Hawaiian pizza doesn’t count
If you think hawaiian pizza and greek-style yogurt sum up the Hawaiian and Greek dishes you can get in Singapore, then it’s time to think again, my friend. Just like all the unknown Pokemons in your Pokedex, Singapore has many hidden restaurants that serve cuisines from all over the world. Here is a list of 10 international cuisines nested in our little island to let you take a break from all the Magikarps of the food scene and chow down on a Snorlax equivalent. Who knows, you might just catch an actual Snorlax at one of these places – good luck!
Yes, Egyptian food exists in Singapore. Egyptians’ diet is relatively simple; it relies heavily on legumes and vegetables rather than meats, and is relatively light on spices as compared to their Middle Eastern neighbours.
Baladi bread is a flat wholemeal bread that is so crucial to their diet, it is government-subsidised and has even been the cause of nationwide riots. Ful medames is similarly essential. This dish of mashed fava beans is typically served with vegetable oil, cumin and a variety of sides such as tahini, eggs or pastrami.
Try Egyptian cuisine at:
Altazzag Egyptian Restaurant
Address: 2 Jiak Chuan Road, Singapore 089260
Opening hours: Tue to Fri 5pm to 12am, Sat 3pm to 12am
Tel: 6222 3130
Cajun is more than a cayenne pepper rub, you guys. Cajun cooking also features the ‘Cajun holy trinity’ of capscicums, onions and celery. Due to their location near the Gulf of Mexico, cajun cuisine primarily consists of seafood – which explains why alligator meat, shrimp étouffée (seafood stew over rice) and po’ boy sandwiches stuffed with fried seafood are some of their iconic dishes.
Try Cajun cuisine at:
Address: 181 Orchard Road, #07-14/15, Orchard Central, Singapore 238896
Opening hours: Mon-Sun 11am to 3pm, 5pm to 10pm
Tel: 6509 1878
Address: 18 Howard Road, #01-06, Novelty Bizcentre, Singapore 369585
Opening hours: Tue-Thur 11:30am to 2:30pm, 5pm to 10:30pm, Fri 11:30am to 2:30pm, 5pm to 11pm, Sat 5pm to 11pm, Sun 5pm to 10:30pm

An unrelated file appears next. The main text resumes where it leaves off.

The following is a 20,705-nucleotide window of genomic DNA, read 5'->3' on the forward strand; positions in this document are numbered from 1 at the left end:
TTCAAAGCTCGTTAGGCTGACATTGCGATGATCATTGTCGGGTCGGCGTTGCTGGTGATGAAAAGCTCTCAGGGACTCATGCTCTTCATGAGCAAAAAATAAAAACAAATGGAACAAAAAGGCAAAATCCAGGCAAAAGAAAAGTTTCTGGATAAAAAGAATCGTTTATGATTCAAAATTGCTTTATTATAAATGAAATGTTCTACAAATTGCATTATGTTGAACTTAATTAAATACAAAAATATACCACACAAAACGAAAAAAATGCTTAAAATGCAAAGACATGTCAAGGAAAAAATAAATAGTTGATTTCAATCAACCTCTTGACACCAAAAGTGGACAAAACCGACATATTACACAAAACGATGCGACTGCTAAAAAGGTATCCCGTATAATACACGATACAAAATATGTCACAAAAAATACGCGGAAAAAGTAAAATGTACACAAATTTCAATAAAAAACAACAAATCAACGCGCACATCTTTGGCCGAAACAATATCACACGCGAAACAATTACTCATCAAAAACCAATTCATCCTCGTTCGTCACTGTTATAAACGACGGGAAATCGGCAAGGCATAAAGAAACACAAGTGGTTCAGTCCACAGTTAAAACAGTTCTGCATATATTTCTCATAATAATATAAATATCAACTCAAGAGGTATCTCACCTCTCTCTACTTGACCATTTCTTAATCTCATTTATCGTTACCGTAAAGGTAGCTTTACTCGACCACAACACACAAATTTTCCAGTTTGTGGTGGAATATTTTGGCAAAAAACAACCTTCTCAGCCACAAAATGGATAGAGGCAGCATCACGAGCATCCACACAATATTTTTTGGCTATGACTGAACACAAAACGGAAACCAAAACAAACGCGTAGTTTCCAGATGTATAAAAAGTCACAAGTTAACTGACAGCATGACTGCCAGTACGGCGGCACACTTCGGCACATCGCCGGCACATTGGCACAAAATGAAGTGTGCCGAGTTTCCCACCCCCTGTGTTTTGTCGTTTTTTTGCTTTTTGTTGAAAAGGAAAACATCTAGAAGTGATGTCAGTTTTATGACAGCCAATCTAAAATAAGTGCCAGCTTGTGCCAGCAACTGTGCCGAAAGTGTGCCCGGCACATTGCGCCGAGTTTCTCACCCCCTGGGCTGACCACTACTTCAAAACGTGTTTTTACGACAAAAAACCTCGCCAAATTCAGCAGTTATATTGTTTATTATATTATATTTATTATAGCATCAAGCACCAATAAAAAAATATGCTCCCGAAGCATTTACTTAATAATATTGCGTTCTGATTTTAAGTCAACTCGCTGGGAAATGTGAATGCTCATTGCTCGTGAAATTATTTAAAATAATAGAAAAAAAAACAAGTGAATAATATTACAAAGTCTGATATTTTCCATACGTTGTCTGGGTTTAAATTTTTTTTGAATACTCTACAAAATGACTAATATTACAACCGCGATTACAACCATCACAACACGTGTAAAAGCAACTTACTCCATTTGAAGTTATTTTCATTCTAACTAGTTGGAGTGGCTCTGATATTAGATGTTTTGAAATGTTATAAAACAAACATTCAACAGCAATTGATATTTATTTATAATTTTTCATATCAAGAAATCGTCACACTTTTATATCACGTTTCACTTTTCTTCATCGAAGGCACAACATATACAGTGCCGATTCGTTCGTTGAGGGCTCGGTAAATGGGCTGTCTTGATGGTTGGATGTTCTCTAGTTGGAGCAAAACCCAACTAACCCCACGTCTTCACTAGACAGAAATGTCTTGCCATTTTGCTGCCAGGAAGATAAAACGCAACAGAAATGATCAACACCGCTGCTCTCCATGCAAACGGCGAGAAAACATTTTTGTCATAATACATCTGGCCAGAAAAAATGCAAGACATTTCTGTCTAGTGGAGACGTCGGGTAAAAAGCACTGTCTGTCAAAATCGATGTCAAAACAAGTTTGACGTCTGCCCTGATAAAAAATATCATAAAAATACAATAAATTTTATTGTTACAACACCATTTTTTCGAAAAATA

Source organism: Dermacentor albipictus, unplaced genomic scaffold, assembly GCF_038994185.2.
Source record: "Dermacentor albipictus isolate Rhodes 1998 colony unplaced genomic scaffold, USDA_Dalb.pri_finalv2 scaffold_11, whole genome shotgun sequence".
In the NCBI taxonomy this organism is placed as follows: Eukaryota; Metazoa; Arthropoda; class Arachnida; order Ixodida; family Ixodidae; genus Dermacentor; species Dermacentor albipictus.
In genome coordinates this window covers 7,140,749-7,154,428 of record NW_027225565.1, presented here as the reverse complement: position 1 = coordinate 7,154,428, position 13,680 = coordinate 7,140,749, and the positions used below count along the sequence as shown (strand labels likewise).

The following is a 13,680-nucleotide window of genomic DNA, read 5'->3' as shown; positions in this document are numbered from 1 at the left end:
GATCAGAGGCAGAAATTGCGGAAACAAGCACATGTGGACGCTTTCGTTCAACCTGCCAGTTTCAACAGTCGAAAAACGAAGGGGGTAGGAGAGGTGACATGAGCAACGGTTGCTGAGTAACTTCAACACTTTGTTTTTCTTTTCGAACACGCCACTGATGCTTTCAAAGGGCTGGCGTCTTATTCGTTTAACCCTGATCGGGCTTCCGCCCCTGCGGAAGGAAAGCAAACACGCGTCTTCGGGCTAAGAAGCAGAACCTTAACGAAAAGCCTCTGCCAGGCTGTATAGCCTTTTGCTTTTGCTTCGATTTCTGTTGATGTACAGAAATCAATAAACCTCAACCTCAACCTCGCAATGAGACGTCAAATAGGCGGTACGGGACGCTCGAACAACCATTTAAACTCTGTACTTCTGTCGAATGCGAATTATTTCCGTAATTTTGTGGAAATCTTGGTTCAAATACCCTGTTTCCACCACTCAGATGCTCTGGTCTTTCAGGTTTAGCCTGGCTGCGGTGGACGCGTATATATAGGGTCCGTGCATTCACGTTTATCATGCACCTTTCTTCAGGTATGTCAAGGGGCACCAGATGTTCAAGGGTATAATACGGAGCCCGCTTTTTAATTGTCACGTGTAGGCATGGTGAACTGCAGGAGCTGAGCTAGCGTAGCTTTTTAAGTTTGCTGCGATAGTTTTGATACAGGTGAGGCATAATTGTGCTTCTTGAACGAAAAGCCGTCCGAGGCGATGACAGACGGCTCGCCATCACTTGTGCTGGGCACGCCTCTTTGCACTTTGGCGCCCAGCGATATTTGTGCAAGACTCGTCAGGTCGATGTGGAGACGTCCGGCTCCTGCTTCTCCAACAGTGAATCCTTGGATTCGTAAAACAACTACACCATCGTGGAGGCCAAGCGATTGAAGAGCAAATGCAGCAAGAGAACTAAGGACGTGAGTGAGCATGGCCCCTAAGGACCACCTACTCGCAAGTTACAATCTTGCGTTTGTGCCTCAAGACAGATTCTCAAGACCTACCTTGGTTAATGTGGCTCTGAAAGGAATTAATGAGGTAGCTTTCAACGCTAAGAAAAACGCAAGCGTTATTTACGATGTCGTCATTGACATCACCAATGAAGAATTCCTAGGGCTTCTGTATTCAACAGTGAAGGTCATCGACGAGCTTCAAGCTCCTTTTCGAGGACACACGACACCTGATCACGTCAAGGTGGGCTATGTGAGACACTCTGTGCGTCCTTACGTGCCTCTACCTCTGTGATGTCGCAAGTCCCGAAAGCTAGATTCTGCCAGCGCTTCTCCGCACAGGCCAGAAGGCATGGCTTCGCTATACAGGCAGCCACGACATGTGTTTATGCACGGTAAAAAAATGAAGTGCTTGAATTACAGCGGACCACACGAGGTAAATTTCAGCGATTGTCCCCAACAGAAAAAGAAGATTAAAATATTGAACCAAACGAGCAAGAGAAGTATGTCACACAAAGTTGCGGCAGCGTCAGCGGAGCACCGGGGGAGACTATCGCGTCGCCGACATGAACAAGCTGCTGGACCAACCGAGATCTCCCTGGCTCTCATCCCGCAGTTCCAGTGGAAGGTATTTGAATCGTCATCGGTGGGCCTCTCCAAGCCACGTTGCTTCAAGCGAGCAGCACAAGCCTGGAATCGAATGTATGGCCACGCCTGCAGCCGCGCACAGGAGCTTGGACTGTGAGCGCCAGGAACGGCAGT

Tel: 6635 1285
If you like rich, creamy dishes, then Iranian dishes are right up your alley. When it comes to classic Iranian seasonings, saffron, cinnamon, dried lime and parsley are must-haves. These flavour their unique plates of fesenjoon (pomegranate walnut stew), kebabs and tadeeg (burnt saffron rice). Iranians also mix yogurt into nearly everything savory, or opt for a whole glass of it with mint to make a popular drink called doogh.
Try Iranian cuisine at:
If you love meat, you will definitely love Argentine asados. These Argentine BBQs grill up blood sausages, spiced sausage sandwiches and all cuts of beef. Their national dish is locro, a hearty stew made of white corn, vegetables and beef or pork. For sweets, Argentines puts dulce de leche in and on everything, including alfajores (cornstarch cookies) and ice-cream. I love the sound of this already.
Try Argentine cuisine at:
Address: 115 Amoy Street, #01-02, Singapore 069935
Opening hours: Mon-Thur 12pm to 2:30pm, 6pm to 10:30pm, Fri 12pm to 2:30pm, 6pm to 11pm, Sat 11am to 3pm, 6pm to 11pm, Sun 11am to 3pm
Tel: 6235 4990
More than vodka and caviar, Russian cooking includes unique soups, meats, porridges and pancakes. Must-try dishes include borsch (red beet and cabbage soup), shashlik (shish kebab), and flavour-packed pelmeni (minced meat, fish or mushroom dumplings).
Wash your meal down with a glass of medovukha, which is a type of honey-based alcohol. For desserts, medovik is a multi-layered honey sponge cake with sweetened sour cream, topped with crushed sponge or nuts.